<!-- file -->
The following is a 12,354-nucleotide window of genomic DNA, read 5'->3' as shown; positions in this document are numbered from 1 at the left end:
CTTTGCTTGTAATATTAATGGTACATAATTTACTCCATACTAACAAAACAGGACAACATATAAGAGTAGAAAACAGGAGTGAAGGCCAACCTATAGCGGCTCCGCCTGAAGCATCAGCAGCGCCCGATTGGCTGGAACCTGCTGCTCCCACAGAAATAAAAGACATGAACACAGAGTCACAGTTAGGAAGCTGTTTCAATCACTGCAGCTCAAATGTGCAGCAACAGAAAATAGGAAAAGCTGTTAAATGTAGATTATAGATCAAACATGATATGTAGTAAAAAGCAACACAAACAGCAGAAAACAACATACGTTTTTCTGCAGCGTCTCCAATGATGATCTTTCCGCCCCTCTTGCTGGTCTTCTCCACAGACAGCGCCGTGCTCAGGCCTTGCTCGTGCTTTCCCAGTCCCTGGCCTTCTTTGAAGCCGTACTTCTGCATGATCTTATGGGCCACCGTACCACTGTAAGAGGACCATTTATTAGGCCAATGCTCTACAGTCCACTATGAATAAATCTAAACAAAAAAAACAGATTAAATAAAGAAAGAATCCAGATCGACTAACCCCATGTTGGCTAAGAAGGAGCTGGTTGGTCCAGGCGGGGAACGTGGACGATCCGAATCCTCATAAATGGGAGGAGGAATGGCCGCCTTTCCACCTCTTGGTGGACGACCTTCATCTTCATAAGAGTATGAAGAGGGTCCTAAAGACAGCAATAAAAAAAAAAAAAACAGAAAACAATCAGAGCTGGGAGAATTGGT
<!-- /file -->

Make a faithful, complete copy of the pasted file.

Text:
The following is a 12,354-nucleotide window of genomic DNA, read 5'->3' as shown; positions in this document are numbered from 1 at the left end:
CTTTGCTTGTAATATTAATGGTACATAATTTACTCCATACTAACAAAACAGGACAACATATAAGAGTAGAAAACAGGAGTGAAGGCCAACCTATAGCGGCTCCGCCTGAAGCATCAGCAGCGCCCGATTGGCTGGAACCTGCTGCTCCCACAGAAATAAAAGACATGAACACAGAGTCACAGTTAGGAAGCTGTTTCAATCACTGCAGCTCAAATGTGCAGCAACAGAAAATAGGAAAAGCTGTTAAATGTAGATTATAGATCAAACATGATATGTAGTAAAAAGCAACACAAACAGCAGAAAACAACATACGTTTTTCTGCAGCGTCTCCAATGATGATCTTTCCGCCCCTCTTGCTGGTCTTCTCCACAGACAGCGCCGTGCTCAGGCCTTGCTCGTGCTTTCCCAGTCCCTGGCCTTCTTTGAAGCCGTACTTCTGCATGATCTTATGGGCCACCGTACCACTGTAAGAGGACCATTTATTAGGCCAATGCTCTACAGTCCACTATGAATAAATCTAAACAAAAAAAACAGATTAAATAAAGAAAGAATCCAGATCGACTAACCCCATGTTGGCTAAGAAGGAGCTGGTTGGTCCAGGCGGGGAACGTGGACGATCCGAATCCTCATAAATGGGAGGAGGAATGGCCGCCTTTCCACCTCTTGGTGGACGACCTTCATCTTCATAAGAGTATGAAGAGGGTCCTAAAGACAGCAATAAAAAAAAAAAAAACAGAAAACAATCAGAGCTGGGAGAATTGGT